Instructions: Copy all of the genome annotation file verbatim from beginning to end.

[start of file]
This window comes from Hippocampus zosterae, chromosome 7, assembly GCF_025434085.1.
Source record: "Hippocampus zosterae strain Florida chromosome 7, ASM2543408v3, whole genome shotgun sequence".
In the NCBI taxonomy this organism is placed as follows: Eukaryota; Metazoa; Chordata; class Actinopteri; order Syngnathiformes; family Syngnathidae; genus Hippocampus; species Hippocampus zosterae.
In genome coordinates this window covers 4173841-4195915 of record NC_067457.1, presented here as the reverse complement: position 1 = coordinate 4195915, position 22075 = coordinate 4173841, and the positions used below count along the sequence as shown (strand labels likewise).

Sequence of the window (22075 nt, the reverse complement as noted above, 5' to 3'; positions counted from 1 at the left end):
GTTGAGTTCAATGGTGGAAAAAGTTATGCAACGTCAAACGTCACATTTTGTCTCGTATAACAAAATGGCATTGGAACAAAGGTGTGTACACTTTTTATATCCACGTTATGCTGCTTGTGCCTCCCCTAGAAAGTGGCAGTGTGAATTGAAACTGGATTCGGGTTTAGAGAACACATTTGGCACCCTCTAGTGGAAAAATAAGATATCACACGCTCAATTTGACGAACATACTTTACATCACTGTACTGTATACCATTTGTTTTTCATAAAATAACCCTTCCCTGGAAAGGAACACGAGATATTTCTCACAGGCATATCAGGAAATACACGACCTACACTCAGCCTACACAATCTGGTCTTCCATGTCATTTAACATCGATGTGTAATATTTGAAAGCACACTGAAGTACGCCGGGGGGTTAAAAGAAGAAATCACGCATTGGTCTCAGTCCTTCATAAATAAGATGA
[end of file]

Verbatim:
This window comes from Hippocampus zosterae, chromosome 7, assembly GCF_025434085.1.
Source record: "Hippocampus zosterae strain Florida chromosome 7, ASM2543408v3, whole genome shotgun sequence".
In the NCBI taxonomy this organism is placed as follows: Eukaryota; Metazoa; Chordata; class Actinopteri; order Syngnathiformes; family Syngnathidae; genus Hippocampus; species Hippocampus zosterae.
In genome coordinates this window covers 4173841-4195915 of record NC_067457.1, presented here as the reverse complement: position 1 = coordinate 4195915, position 22075 = coordinate 4173841, and the positions used below count along the sequence as shown (strand labels likewise).

Sequence of the window (22075 nt, the reverse complement as noted above, 5' to 3'; positions counted from 1 at the left end):
GTTGAGTTCAATGGTGGAAAAAGTTATGCAACGTCAAACGTCACATTTTGTCTCGTATAACAAAATGGCATTGGAACAAAGGTGTGTACACTTTTTATATCCACGTTATGCTGCTTGTGCCTCCCCTAGAAAGTGGCAGTGTGAATTGAAACTGGATTCGGGTTTAGAGAACACATTTGGCACCCTCTAGTGGAAAAATAAGATATCACACGCTCAATTTGACGAACATACTTTACATCACTGTACTGTATACCATTTGTTTTTCATAAAATAACCCTTCCCTGGAAAGGAACACGAGATATTTCTCACAGGCATATCAGGAAATACACGACCTACACTCAGCCTACACAATCTGGTCTTCCATGTCATTTAACATCGATGTGTAATATTTGAAAGCACACTGAAGTACGCCGGGGGGTTAAAAGAAGAAATCACGCATTGGTCTCAGTCCTTCATAAATAAGATGA